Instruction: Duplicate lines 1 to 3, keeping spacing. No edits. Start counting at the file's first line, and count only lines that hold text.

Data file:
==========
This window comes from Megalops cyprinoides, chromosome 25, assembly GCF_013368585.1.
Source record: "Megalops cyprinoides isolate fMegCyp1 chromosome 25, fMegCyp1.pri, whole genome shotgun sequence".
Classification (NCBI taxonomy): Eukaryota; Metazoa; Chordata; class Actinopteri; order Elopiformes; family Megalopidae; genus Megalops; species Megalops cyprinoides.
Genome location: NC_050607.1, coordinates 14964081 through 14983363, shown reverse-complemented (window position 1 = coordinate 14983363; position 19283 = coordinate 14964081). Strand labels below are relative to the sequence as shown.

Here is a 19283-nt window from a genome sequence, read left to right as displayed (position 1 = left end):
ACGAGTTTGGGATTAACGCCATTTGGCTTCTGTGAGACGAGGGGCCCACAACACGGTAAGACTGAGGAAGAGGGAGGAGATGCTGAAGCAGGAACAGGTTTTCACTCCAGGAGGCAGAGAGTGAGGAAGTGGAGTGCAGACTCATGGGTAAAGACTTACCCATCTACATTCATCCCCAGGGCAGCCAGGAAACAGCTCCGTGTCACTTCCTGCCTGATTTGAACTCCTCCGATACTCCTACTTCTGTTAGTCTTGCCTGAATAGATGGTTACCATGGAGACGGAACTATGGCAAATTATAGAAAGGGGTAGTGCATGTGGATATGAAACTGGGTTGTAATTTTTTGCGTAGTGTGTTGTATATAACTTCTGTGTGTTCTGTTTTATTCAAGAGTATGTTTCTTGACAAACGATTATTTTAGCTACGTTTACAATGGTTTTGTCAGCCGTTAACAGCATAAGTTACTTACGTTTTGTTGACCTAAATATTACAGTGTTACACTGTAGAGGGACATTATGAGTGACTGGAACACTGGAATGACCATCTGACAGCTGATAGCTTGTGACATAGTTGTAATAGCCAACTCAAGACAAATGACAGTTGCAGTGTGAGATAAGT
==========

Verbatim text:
This window comes from Megalops cyprinoides, chromosome 25, assembly GCF_013368585.1.
Source record: "Megalops cyprinoides isolate fMegCyp1 chromosome 25, fMegCyp1.pri, whole genome shotgun sequence".
Classification (NCBI taxonomy): Eukaryota; Metazoa; Chordata; class Actinopteri; order Elopiformes; family Megalopidae; genus Megalops; species Megalops cyprinoides.